The next morning dawned so cold we could see our breath outside and the hillsides were invisible, covered in low-lying cloud. Talking with the owners last night it had become apparent we would have to hire a vehicle to get to the park and so it was that we piled into a bread van with a local driver who would also be our guide.

It was only a 10-minute drive to the park entrance. It’s nothing more than a gateway and ticket office huddled in a gap in the trees and it felt mysterious with nothing but the misty white clouds and silence of the pines. We drove slowly along the dirt road absorbed in the simple splendour of the forest, occasionally disturbing squirrels, mice and voles that darted into the undergrowth. At one point there was a rush of wings and a great bird of prey swooped overhead, the driver said it was an eagle.

Mushrooms & Bilberries

Our first stop was to explore a woody grove where pines and birches mingled their black and white trunks. The air was crisp and refreshing as we wandered through the trees huddled in our fleeces. It seemed so strange to be cold in summer. But, the sun was already beginning to break through sending beams between the trees with the brightness of searchlights.

The driver showed us where to find bilberries, their tiny purple fruits hidden beneath shaded pockets of leaves. He explained they weren’t quite ripe but were still edible and so we hunted for more, tasting their pleasant, juicy bitterness. We also gathered wild mushrooms for dinner that evening, they nosed their way through the logs and fallen branches like miniature fairytale villages.

[Image: Sun through the pines]

A Dream of Pines

Further stops along the way allowed us to get up close and personal with the real stars of this forest, its pine trees. Stop anywhere in this forest park where you’re afforded views into the distance and you’ll see nothing but pines, overwhelming the hills in their hundreds of thousands: a great, green army.

The numerous Camphor pines are instantly recognisable by their strongly scented deep green needles and orange-brown bark. They tower upwards to 30 meters in height and some of the trees here are over 200 years old. One particularly majestic specimen we met was surrounded by a wooden boardwalk, its trunk nearly a meter in diameter and its branches zigzagging outwards overhead.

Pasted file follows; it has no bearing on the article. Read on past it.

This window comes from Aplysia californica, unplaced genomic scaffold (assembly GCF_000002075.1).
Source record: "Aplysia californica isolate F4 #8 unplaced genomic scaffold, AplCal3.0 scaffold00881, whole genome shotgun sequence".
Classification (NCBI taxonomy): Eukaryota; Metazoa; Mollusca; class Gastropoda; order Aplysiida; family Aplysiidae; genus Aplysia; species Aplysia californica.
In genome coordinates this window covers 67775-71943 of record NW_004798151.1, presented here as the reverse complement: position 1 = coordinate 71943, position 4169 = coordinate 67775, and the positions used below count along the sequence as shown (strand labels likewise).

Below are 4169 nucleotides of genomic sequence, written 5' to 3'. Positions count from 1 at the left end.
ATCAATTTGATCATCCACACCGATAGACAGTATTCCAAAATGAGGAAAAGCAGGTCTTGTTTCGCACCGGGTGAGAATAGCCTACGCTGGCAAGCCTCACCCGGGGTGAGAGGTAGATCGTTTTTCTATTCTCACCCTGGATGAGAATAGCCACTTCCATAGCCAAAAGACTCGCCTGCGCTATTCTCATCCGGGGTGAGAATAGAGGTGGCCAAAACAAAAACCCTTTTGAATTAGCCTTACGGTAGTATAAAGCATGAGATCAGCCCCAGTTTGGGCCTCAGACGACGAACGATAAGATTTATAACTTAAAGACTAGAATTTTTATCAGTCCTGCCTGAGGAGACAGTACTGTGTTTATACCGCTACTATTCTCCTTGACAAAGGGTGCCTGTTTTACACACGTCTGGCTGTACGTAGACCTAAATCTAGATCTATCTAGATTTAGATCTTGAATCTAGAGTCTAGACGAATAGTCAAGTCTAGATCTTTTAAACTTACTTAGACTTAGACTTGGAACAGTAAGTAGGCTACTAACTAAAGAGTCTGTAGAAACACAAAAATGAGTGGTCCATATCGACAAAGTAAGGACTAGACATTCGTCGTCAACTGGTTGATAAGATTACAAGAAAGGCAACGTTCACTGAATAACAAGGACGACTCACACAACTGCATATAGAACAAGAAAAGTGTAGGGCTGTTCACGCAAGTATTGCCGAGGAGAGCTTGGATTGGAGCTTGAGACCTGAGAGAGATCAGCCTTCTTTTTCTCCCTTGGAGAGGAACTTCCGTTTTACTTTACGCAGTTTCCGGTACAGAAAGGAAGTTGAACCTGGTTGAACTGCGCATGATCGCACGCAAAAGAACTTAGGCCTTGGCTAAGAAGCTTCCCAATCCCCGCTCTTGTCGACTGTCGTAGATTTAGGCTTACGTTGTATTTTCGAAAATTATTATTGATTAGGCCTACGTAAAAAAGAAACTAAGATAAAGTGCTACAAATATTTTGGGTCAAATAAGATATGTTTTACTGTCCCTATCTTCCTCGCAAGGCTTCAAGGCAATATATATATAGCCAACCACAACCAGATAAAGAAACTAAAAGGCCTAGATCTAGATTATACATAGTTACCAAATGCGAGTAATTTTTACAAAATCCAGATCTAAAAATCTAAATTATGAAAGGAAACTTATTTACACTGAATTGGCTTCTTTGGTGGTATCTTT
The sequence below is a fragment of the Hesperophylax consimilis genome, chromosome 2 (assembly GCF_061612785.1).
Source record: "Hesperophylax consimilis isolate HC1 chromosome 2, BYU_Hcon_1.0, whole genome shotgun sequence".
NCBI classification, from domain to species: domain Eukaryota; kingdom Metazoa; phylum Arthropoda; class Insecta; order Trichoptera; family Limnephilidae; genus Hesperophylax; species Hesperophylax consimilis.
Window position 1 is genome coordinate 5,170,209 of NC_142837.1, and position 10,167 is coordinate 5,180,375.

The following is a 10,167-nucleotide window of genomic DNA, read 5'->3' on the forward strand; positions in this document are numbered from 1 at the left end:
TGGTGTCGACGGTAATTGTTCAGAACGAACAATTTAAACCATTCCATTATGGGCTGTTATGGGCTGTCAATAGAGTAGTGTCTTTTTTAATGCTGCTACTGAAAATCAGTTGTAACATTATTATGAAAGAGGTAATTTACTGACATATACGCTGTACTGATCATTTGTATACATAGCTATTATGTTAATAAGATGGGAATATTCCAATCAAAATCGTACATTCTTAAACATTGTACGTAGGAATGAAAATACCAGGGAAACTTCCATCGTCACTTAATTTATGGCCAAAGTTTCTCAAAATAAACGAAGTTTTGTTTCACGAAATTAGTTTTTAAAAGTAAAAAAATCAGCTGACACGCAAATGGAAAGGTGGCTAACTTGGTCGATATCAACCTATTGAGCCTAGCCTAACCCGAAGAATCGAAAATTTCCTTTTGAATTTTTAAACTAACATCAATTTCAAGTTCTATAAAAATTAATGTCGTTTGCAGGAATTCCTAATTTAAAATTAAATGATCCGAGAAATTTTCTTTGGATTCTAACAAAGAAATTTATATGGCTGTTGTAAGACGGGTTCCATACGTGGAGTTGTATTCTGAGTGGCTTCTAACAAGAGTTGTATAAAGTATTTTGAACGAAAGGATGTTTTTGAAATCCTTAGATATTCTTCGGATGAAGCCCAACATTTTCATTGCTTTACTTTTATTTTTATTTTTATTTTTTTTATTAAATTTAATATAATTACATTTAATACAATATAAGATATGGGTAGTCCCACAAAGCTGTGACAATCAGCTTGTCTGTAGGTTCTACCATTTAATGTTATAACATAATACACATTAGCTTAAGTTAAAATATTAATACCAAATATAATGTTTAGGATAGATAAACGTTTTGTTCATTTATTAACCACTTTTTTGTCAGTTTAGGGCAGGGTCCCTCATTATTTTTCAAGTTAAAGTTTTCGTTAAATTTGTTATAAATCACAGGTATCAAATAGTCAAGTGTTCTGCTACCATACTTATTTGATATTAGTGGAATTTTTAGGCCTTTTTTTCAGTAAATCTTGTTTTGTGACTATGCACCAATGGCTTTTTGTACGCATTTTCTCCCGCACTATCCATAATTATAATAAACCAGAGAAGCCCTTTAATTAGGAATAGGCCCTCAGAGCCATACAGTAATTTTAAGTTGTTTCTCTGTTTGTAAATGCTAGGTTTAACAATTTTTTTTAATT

As the air warmed up a multitude of butterflies appeared. They seemed to be playing with us, darting and spiralling just beyond our reach and never settling long enough to allow us to take a photograph of their delicate beauty. Deer are also glimpsed regularly amidst the pines but we were not lucky enough to see them this time.

[Image: Striking Camphor pine]

A Dream of Larches

Later we would visit a grove of Xingan larches, a deciduous pine. Now, in late summer they are still thickly covered in needles, trying to reach the sky with their bright green fingers. In autumn their needles will die spectacularly, turning to gold before dropping completely in winter. I imagined a forest of their dark 35-meter poles against the snow.

The sense of peace amidst these trees is something I’ve rarely experienced; something about them made us talk in whispers, or left us without words. There was a pause of sound, as though someone had pressed a mute button, and it pushed against our ears with a visible force. The crackle of a snapped twig underfoot was like a gunshot.

Above us the sky had quickly cleared and a few white clouds sat like tossed cushions on a carpet of blue. Nature really had pulled out all the stops and more than once my companions commented that they couldn’t believe they were in the north east of China! I nodded with wordless agreement.

[Image: Sky, clouds & larches]

Swimming in the heart of Moerdaoga

It was around noon when we got our first look at the branch of the Erguna River that winds its way for nearly 500km through the park. Surprisingly we’d travelled around 100km from where we started. The pine forests walked to the very edges of the river, finally giving way to a pebbly beach and the swathe of deep blue water was impossibly enticing. The temperature had risen to about 30 degrees and none of us could resist going for a swim.